As mentioned previously, the guns require ammunition. This, along with health packs, weapon upgrades and the text/vid/audio logs are scattered about the environment or in containers and lockers. A simple task such as picking up ammo changes into life threatening emergency, being that you can’t stroll about at your leisure â€“ you go where the camera takes you. You constantly get the feeling of panic, scouring the landscape with you eyeballs for fear of missing something or worse â€“ seeing it but not being quick enough to aim and press A on it â€“ thus pulling it towards you with you kinesis module (remarkably tooled up for miners, police and scientists aren’t they?). A few instances halt your travel forward and give you free reign to point your remote around and to the side of you to scan for more items, again these sections are just as (if not more) frantic in your mad dash to pick items up in the few seconds you have. Play with some skill, strategy and ammo conservation and you should keep a fair reserve of ammo, but reckless blasting with leave you with your pants round your ankles â€“ and not in a good way.
Many eyes rolled when this was revealed to be an on-rails lightgun game – mine’s included – but the final product is anything but a lazy cash-in.
The developers refer to this as a”guided first-person experience”, which couldn’t be more accurate. It doesn’t feel like your typical on-rails shooter at all. It plays very much like an FPS, but on rails – If you know what I mean. Pretty much all the centralgameplay mechanics of Dead Space make a successful transition. Dismembering enemies limbs is once again essential to kill them, rather than the traditional headshot method. Tilting the remote on its side to activate each weapons alternate fire mode is a clever touch, particularly when using the plasma cutter as it mimics the on-screen actions. Speaking of weapons, therivet gun is by far the best of the new bunch. When fully upgraded, it’s sheer power more than makes up for its slow firing rate. Using it, along with the stasis ability results in it being one of the best weapons in the game.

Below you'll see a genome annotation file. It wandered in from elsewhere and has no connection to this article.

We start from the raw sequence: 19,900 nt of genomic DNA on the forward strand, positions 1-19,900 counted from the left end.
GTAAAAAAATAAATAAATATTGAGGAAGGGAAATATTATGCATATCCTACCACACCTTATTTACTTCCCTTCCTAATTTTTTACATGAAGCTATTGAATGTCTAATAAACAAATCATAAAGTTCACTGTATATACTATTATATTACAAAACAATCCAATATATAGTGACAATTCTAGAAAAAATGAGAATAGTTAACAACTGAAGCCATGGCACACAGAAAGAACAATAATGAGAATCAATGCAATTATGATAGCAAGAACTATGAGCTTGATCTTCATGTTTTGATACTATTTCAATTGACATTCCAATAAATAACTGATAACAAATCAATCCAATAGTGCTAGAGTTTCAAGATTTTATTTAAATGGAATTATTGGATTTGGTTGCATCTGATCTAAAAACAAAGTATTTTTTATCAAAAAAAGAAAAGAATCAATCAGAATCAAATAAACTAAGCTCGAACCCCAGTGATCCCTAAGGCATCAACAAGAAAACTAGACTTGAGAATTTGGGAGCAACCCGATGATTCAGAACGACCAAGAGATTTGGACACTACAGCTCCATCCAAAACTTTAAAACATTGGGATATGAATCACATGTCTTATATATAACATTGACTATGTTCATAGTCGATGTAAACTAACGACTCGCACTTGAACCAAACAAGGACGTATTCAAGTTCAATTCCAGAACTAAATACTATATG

Extraction manages to perfectly recreate the atmosphere and tension that made its big brother the best survival horror game since Resident Evil 4. Once again, sound plays a big part in creating a sense of terror, and fightingnecromorphs is just as thrilling as it was before – perhaps even more so due to your inability to move. It creates a sense of panic that not many other horror games can match.
Also worth mentioning are the storytelling and characters. It’s much more cinematic than the original, and the text/audio logs make a return. Aside from a few shockers in the audio logs, the voice acting is fantastic, and the face models in particular are very impressive.
Don’t let the on-rails aspect put you off, Dead Space: Extraction is without a doubt one of the best third-party offerings on the Wii, and one of this years biggest surprises.
Secondary Score: 8/10
The atmosphere and carnage is nicely broken up with a few puzzle sections, such as â€œuse kinesis to pull/insert thing out-of/in-to wallâ€. The most frequent puzzle is easily the best, ostensibly a version of â€œBuzz Offâ€ where you guide the cursor round a short maze without touching the sides or other hazards. You do this to hack door panels and is again, remarkably frantic when there’s enemies charging towards you. Brilliantly implemented. A couple of boss battles are also dotted in there and whilst they are tricky â€“ not always being sure what you must do, they certainly are fair.
Not only is this a great stand alone game, but as someone who has played the previous game and seen the movie and watched the comics it’s great to see the environments again. Many of the levels are easily recognised, but not in a cheap, rehashed way, a brilliant chance to see them from a different perspective. In addition you get to interact with a few characters that know Isaac (your protagonist from Dead Space) and even face a few of the bosses he does.
The story levels can be completed and re-completed on a multitude of difficulty levels, but if hearing the character interactions again isn’t for you then there is the option to play challenge levels, small sections of the story levels (sans character interaction) but with increased numbers of enemies spawning in increasingly difficult and relentless waves. Perfect for cheap visceral thrills.
The Wii does a fair job with the graphics, and while the game may not be as pretty as Resi: UC, it certainly does have more enemies on screen, interactive environments and the lack of HUD greatly immerses you into the world. Likewise, while the game does have the same visceral gameplay and feel to HotD Overkill, the story just adds so much to the atmosphere. There were a couple of minor instances of slowdown, only mentioned to be fair to people that love hearing of the Wii’s technical limitations â€“ myself included.
The game also includes jump in 2 player play for both modes. It’s certainly a welcomed addition and in the case of the higher difficulty settings â€“ its essential to have a wingman watch your back and dish out witty puns.
While its length is fairly standard for a light-gun affair this doesn’t stop Dead Space: Extraction from being nothing less than a phenomenal game. Taking the best tension from Resident Evil: Umbrella Chronicles and the shooting fun from House of the Dead: Overkill, Dead Space Extraction brings enough of its own unique gameplay to make it stand out from the crowd. â€œMan-up, sweetheart!â€ and buy this game.